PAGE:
We are living in a "virtual" world. Many of us are still coming to grips with the notion. We can't reach out and touch the ones we love, unless they are in our house. Grandchildren's birthday parties are shunted until "someday." How does a 6-year-old grasp why nobody is there to join the party? We have seen each other across the back deck, my daughter and granddaughter, but touched only through a closed door.
My son and oldest granddaughter met in the front yard, also at a distance. I can understand how lepers felt in Biblical times. They could not go near anyone and had to yell from afar.
We are told this worldwide virus disaster will pass, as do all bad things, but not at the speed we would like. In the interim, we are forced to keep our distance. I recall meeting a man who had been in the Japanese Navy. He said one of the first things he learned, "Never let your shadow fall on someone of higher rank than you."
It was a clever way of enforcing social distancing before the phrase became popular, and it likely instilled fear of officers on those of lesser rank.
If there is something positive that has surfaced, it has come on two fronts: work and church.
In time past, my notion of "church" was a building where we went, mainly on Sunday, to worship God, sing hymns, listen to Scripture and hear sermons.
Since the virus fright has gripped the world, the building known as church has been shuttered. No longer can we enter its doors and gather together.
Thankfully, there is the internet. It is a thing I've often regarded with mixed emotion. It can do wonderful things, but it can also gobble my time in chunks bigger than icebergs. Casting aside my doubts, I regard it as a vehicle that allows us to join worship on Sundays, or whenever we get to log on to the website.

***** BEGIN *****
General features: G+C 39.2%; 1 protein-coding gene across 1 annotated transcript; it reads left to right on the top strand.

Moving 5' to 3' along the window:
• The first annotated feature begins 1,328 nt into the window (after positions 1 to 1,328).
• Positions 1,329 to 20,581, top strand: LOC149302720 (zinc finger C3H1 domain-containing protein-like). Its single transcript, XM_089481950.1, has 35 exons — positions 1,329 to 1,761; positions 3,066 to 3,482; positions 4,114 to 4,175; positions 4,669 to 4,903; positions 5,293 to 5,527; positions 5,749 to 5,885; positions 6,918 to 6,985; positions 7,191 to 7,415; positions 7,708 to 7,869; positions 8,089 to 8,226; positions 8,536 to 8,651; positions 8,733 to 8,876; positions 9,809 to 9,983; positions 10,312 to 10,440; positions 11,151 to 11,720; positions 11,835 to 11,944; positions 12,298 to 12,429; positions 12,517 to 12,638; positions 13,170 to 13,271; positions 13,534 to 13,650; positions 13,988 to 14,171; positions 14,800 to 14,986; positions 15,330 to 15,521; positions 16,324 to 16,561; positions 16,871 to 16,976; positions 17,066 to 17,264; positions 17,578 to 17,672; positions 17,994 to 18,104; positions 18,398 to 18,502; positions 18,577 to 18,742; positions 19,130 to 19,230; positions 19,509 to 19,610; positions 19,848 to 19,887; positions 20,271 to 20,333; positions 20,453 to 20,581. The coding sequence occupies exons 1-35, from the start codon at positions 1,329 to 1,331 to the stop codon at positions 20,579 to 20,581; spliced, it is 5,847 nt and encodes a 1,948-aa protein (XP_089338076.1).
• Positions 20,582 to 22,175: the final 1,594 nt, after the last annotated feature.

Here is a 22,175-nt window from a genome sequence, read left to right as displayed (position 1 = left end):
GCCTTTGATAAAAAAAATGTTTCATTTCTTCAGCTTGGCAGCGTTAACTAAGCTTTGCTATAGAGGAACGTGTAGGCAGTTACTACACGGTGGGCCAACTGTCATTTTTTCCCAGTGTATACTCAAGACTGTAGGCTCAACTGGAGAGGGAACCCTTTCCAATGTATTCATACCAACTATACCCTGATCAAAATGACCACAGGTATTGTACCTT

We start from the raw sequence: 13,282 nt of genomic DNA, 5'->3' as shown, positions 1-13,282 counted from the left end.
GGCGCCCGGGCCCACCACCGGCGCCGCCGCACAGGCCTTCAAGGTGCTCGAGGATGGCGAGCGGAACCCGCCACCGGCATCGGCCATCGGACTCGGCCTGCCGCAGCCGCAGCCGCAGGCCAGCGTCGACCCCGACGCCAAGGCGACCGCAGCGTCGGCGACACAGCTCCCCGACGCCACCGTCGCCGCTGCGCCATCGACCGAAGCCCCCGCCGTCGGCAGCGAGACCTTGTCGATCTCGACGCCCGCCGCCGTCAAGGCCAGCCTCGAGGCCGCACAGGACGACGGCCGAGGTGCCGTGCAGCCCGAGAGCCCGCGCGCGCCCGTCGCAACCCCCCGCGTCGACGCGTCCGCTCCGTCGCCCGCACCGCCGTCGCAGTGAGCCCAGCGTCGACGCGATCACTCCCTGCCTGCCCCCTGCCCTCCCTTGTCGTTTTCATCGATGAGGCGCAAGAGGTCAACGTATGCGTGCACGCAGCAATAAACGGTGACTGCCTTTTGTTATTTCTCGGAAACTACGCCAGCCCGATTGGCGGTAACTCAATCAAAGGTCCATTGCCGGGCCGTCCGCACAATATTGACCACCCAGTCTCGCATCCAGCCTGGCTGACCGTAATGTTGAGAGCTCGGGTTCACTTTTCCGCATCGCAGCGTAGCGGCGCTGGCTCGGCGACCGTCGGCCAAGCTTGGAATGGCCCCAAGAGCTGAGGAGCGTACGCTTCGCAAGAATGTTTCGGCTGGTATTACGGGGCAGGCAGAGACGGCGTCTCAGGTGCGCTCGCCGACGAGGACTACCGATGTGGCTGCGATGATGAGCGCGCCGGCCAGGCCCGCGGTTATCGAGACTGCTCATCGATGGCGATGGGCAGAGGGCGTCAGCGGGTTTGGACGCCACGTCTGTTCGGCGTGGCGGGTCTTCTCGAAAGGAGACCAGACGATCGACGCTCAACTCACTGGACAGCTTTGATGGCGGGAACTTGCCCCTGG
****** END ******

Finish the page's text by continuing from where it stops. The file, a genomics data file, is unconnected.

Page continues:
It has transformed the notion of church as a physical structure into a realistic concept. Church is not a building, church is the people inspired by Divine Spirit to bring a service to viewers at home.
Think what the internet has done to decimate bricks-and-mortar business, and see what it can do to other institutions, but in a beneficial way.
It can be powerful and uplifting, and helps us to cement the bonds that ordinarily we would have kept physically.
Take the same idea and transform it to the Herald.
We, Herald staff, are not where we used to be, at least for the time being. We are all over three counties, Cape May, Cumberland and Atlantic. Since we are obeying the stay-at-home order to the extent possible, we are linked by internet.
I write this column from my Court House home. It is sent to somewhere that I only know as the "server." It could be in Kansas or Manitoba for all I know. When I plunk this column there, Kim Lynch, who magically transforms my disconnected thoughts (and articles) into reality on the printed page, is located somewhere in Maurice River Township.
From home, being a mom overseeing youngsters home from school studying via distant learning, Lynch puts the stories together and onto pages where advertisements, sold remotely by the Ad Staff, are configured by graphic artists in Cape May, Dennis Township and Lower Township.
Eric Conklin, editorial assistant, and my right hand in these troubled times, is in Absecon. From there, he works as if he was within 10 feet of me.
When my computer had a glitch, as computers do at times, the Herald's IT guru, Rob Kosinski took pity on my condition. From wherever he was, Kosinski took control of my computer, and somehow checked its internal parts, and made it "all better" so I could resume production.
When all the pieces come together, we get to review a PDF (portable document file) of the finished product.
When it gets corrected and is given a stamp of approval, the Herald so many readers can't wait to see on Wednesdays is sent to the printer in Salisbury, Md.
As if by magic, stacks of printed Heralds appear about 2:30 a.m. Wednesday.
Such things are proof that both church and newspapers don't have to be confined to four walls. They are us and we are them.